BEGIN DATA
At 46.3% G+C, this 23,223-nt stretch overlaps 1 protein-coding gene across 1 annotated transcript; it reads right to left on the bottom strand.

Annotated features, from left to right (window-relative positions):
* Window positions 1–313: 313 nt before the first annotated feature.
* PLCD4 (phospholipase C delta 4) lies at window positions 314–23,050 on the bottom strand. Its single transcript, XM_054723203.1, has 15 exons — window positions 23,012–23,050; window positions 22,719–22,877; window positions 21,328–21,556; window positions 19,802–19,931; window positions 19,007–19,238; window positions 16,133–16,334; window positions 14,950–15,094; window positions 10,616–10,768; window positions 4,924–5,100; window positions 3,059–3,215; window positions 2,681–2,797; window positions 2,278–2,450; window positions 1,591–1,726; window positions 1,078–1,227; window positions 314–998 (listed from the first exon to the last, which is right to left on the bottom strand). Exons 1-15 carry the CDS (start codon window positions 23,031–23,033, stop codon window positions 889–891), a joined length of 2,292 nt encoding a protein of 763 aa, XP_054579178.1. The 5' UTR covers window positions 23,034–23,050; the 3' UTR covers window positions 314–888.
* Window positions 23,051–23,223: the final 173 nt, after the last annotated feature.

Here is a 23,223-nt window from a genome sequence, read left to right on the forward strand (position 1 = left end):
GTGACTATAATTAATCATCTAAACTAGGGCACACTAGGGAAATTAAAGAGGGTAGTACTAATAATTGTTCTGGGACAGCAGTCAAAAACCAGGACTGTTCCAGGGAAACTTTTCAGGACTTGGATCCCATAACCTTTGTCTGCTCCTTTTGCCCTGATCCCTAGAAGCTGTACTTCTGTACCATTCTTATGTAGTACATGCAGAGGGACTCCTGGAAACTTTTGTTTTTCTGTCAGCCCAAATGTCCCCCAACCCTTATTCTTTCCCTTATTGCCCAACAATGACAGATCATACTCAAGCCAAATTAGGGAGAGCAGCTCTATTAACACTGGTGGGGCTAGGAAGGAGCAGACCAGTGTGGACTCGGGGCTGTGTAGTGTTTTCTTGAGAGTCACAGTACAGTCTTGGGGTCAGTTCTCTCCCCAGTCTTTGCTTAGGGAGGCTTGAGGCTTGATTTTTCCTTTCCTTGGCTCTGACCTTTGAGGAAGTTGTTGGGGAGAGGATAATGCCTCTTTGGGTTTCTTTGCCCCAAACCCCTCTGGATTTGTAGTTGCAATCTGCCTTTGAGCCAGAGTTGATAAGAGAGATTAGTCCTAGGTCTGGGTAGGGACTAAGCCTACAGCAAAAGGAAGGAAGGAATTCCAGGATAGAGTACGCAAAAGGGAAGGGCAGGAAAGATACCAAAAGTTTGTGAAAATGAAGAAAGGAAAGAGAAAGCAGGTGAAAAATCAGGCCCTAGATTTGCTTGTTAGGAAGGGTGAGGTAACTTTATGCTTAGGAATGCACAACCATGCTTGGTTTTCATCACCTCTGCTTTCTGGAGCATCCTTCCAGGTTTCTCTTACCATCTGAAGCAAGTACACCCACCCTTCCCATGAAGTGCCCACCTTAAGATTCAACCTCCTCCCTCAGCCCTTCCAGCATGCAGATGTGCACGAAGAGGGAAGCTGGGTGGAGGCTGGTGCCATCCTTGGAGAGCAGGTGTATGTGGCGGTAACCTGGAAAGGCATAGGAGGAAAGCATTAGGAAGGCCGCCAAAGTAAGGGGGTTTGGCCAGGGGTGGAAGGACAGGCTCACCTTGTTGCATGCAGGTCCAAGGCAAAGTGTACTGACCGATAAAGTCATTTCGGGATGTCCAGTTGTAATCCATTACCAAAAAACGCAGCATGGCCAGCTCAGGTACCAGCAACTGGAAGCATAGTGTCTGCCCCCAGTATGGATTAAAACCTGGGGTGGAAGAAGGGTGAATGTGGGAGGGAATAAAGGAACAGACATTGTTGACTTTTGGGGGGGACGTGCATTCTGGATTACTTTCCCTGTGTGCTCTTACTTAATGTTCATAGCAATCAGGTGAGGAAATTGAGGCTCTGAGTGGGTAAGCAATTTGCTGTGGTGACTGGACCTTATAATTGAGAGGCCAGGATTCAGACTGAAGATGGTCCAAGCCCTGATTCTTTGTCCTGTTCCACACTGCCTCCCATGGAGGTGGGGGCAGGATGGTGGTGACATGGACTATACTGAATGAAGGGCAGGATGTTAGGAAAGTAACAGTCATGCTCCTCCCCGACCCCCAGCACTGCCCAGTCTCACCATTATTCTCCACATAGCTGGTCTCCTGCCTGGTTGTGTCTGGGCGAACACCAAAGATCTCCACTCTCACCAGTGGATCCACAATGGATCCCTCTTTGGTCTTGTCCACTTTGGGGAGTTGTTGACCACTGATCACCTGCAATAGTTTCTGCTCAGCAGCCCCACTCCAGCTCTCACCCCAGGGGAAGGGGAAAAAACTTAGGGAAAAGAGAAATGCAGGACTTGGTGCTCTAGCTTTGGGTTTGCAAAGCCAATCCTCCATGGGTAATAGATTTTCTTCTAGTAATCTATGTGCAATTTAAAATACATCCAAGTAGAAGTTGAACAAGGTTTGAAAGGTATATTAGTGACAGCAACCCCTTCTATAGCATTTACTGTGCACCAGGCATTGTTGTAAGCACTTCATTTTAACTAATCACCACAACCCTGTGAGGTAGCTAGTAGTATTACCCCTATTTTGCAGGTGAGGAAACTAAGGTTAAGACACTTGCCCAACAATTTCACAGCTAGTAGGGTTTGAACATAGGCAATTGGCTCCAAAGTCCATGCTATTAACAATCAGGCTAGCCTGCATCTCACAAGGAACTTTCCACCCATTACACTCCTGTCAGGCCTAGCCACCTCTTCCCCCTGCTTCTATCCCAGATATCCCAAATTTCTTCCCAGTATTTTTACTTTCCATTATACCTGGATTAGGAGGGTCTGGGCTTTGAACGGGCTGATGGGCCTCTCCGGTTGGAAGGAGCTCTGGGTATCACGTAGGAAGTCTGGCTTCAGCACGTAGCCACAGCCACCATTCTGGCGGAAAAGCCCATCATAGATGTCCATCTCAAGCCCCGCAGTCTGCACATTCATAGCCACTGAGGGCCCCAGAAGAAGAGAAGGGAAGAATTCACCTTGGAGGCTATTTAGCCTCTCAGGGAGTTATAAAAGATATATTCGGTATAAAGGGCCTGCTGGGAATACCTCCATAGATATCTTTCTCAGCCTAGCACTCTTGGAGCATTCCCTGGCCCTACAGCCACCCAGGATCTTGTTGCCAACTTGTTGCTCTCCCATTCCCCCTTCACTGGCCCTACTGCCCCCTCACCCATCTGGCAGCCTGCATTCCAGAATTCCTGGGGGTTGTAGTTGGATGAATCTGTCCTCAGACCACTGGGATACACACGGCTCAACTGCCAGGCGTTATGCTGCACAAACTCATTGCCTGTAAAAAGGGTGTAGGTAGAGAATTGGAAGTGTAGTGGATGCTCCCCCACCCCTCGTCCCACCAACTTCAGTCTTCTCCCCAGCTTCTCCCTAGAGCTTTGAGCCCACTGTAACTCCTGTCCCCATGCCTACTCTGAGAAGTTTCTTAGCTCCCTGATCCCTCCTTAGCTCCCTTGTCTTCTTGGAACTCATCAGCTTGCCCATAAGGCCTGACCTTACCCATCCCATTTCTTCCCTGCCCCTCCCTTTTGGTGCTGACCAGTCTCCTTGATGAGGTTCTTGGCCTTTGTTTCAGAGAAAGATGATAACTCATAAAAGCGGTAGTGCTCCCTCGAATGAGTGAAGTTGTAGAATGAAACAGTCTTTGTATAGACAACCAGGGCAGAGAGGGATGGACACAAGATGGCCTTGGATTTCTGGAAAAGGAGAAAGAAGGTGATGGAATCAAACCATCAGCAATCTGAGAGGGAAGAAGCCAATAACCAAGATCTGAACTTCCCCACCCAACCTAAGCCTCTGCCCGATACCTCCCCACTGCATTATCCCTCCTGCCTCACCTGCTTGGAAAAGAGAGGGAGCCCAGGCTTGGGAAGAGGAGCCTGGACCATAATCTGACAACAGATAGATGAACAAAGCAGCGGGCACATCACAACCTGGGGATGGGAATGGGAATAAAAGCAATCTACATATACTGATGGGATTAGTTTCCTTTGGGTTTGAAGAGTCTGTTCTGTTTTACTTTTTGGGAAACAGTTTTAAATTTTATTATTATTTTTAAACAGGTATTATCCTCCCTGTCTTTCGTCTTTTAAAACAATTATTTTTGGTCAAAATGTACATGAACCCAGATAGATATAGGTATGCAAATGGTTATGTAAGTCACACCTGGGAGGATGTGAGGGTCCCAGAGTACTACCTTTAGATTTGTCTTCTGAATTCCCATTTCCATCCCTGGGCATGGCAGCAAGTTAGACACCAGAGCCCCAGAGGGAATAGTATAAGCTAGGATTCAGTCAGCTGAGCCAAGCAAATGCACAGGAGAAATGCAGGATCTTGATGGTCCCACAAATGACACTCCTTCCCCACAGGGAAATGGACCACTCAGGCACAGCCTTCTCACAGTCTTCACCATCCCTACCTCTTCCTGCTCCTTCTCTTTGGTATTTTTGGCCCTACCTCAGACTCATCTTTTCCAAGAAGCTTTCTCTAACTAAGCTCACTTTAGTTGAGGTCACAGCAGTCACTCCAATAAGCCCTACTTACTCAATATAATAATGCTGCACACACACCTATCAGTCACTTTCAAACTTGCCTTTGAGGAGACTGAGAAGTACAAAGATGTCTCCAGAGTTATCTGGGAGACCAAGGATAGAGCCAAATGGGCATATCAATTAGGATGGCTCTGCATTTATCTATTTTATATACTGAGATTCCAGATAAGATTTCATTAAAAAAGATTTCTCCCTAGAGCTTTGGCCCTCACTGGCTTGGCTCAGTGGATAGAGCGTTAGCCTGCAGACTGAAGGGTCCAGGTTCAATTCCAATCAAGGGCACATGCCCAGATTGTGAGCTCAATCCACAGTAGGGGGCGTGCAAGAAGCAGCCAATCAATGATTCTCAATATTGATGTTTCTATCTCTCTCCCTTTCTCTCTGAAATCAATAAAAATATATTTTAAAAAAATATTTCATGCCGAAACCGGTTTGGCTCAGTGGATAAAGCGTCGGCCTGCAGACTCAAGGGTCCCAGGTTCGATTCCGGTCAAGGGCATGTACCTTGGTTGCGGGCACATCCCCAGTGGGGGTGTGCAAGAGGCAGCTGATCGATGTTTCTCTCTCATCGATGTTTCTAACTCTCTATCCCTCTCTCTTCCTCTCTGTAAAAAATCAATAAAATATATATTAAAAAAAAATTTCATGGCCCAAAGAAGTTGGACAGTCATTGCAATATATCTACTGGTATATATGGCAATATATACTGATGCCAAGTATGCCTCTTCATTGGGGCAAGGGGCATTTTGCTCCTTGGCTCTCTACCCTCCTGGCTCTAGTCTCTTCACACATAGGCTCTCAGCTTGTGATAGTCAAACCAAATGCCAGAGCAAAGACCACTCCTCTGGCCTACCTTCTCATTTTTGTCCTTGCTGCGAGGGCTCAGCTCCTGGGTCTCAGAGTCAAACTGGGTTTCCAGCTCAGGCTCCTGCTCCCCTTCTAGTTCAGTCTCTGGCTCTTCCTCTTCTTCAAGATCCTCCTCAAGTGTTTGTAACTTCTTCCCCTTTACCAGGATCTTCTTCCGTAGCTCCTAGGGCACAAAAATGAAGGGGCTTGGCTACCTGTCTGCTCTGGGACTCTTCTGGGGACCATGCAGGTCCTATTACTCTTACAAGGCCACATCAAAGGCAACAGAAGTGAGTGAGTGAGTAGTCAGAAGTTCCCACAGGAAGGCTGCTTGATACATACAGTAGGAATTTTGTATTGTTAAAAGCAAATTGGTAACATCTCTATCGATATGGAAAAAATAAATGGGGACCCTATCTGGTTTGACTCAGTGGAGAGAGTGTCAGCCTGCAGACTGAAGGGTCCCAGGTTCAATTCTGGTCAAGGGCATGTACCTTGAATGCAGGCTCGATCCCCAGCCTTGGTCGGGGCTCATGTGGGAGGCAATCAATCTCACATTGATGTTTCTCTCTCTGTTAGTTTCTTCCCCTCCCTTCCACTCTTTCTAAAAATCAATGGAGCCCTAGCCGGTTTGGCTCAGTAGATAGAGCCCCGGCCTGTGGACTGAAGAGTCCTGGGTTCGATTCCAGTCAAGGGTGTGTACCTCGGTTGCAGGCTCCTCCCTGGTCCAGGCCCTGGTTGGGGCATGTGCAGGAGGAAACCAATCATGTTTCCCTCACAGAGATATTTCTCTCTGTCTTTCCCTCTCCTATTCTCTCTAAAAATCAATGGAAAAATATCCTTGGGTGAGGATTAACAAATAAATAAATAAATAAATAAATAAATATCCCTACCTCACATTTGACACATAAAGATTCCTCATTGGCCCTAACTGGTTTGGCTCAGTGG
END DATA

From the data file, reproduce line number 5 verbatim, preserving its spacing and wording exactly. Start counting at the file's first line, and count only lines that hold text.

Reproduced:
* Window positions 23,051–23,223: the final 173 nt, after the last annotated feature.